Mobile Telephony

The forum on “Mobile Telephony in Rural Areas” from 17 to 28 November 2008 examined the challenges that rural communities face in enhancing the benefits of mobile telephony, and looked at some examples of interesting initiatives and good outcomes from around the globe. Thanks go to over 150 community members from over 50 countries who participated in this exciting forum. Due to demand, we will keep this topic up on the portal by introducing a new page on key topics starting with mobile telephony. A final policy brief will be posted soon.

As follow-up of the Virtual Forum, Ms. Anna-Maria Walter has had the opportunity to speak with Christian Kreutz, Subject Matter Expert from the recent forum, and Mr. Naimur Rahman, head of the OneWorld office in South Asia. Christian shared his vision for the future of mobile phones in rural development with Anna-Maria, and Naimur talked about his experiences from the LifeLines India project.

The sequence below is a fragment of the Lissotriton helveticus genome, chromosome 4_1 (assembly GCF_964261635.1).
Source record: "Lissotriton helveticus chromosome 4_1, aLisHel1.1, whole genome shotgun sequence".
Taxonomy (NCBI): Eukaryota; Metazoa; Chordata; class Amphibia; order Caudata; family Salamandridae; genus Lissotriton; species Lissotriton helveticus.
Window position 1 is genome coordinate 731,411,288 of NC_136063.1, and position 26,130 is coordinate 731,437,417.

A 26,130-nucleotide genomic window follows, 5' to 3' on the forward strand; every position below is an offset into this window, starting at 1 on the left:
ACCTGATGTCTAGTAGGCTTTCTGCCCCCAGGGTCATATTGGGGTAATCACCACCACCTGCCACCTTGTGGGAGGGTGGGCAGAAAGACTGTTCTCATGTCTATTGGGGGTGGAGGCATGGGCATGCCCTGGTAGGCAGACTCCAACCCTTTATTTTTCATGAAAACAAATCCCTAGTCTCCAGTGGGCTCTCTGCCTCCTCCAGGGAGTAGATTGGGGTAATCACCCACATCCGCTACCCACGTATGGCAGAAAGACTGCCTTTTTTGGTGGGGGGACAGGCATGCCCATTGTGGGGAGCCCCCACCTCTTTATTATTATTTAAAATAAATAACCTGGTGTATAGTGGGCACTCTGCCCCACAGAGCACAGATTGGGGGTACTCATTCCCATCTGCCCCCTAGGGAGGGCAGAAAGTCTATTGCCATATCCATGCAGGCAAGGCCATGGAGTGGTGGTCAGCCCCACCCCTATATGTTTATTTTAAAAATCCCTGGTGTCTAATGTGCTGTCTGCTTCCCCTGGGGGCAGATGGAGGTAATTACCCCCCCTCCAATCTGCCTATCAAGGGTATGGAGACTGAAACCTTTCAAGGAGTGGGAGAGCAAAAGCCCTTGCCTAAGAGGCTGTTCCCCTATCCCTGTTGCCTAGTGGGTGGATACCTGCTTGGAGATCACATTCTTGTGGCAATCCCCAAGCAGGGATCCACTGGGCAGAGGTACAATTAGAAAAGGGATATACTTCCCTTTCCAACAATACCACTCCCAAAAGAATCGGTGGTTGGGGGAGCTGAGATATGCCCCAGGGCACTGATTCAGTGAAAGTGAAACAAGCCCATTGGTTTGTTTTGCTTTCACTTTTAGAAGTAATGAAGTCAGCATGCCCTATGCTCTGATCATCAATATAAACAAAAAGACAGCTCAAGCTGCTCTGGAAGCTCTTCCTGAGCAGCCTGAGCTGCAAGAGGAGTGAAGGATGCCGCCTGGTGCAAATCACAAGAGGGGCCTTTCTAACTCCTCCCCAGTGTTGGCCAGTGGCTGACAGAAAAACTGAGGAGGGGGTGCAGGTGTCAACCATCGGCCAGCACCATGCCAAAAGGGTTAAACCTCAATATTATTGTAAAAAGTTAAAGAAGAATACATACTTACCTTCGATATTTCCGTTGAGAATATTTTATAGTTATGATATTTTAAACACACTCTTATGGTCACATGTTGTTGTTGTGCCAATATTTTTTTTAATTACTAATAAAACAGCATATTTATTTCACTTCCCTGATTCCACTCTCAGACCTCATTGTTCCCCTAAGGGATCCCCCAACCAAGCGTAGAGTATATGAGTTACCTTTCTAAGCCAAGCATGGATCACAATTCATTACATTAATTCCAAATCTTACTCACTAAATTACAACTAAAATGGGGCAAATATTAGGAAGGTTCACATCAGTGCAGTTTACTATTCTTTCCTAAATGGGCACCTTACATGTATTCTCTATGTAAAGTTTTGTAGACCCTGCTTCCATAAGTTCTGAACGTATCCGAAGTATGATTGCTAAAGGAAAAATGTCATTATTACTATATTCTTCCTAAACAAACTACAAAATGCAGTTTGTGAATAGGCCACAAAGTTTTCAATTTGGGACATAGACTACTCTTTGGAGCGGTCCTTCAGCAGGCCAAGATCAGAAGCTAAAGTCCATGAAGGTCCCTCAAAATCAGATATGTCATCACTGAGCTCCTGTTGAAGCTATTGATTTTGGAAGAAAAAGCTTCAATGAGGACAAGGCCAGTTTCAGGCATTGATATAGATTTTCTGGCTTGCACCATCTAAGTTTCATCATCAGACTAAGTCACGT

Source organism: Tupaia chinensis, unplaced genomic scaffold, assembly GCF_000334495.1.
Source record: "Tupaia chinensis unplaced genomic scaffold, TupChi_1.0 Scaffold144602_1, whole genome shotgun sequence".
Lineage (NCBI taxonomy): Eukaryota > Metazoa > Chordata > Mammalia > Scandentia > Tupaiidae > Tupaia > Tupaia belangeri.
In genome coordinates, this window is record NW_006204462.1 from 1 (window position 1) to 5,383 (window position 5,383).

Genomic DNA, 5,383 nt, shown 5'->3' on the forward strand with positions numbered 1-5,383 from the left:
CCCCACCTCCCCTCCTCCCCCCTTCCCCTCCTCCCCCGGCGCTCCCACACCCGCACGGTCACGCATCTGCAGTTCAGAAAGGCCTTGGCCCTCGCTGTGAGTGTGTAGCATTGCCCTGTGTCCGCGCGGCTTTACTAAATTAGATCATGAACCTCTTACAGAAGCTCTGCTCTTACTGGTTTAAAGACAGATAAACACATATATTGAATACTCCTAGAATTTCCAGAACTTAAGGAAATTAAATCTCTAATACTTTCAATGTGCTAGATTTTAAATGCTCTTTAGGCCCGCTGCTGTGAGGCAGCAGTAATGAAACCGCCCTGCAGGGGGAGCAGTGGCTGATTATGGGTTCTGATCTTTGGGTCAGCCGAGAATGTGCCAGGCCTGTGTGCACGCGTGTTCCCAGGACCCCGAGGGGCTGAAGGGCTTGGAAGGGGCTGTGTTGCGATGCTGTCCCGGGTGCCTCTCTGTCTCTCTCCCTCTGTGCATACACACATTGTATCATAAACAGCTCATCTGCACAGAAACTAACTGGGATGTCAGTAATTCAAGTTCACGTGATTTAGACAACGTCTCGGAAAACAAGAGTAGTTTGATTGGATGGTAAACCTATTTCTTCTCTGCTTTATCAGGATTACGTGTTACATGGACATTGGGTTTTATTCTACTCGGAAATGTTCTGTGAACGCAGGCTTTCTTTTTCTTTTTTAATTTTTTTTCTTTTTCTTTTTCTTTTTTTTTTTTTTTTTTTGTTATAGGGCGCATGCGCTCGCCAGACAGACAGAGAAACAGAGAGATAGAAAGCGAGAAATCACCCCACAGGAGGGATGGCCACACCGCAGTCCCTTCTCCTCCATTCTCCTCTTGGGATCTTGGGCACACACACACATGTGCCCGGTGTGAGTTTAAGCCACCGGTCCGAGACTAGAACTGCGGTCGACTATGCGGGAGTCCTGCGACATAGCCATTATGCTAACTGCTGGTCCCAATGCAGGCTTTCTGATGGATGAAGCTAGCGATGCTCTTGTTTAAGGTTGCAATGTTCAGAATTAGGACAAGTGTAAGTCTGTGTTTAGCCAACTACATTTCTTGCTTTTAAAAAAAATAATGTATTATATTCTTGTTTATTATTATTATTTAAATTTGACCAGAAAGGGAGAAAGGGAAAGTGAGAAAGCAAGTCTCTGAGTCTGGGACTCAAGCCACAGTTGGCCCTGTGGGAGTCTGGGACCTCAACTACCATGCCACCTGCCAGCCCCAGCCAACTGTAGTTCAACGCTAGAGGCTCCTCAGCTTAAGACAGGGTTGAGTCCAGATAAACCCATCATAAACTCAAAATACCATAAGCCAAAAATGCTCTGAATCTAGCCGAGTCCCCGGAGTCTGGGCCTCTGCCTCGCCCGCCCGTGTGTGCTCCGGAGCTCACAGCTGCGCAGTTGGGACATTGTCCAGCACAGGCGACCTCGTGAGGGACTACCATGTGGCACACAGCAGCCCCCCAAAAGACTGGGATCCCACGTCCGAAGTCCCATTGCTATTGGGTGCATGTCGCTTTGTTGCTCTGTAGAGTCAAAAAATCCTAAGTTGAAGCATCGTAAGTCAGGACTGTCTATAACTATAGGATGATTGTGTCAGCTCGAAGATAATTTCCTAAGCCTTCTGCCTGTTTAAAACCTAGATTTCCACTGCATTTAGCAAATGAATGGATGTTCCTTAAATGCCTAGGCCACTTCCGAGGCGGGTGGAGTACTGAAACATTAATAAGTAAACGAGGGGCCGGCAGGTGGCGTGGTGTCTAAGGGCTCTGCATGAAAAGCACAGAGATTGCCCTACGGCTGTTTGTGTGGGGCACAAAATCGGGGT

1 to 12 December 2008 a group of 53 e-agriculture members from Asia took part in the Online Short Course “Networking in Support of Development”, a follow-up of the Information Management Resource Kit (IMARK). The e-learning course described how information and communication technologies (ICT) are not only a technology but also a medium for communications and concentrated on how the different levels of ICT in a country fit together to provide a workable means of communication. Alexander Flor, Dean and Professor of the Faculty of Information and Communication Studies at the University of the Philippines Open University, facilitated the course and introduced the various topics through a series of interactive lessons which were followed by web-based group discussions. Participants were also assigned a series of exercises and case studies to work during the course. Congratulations to those participants who completed the training successfully.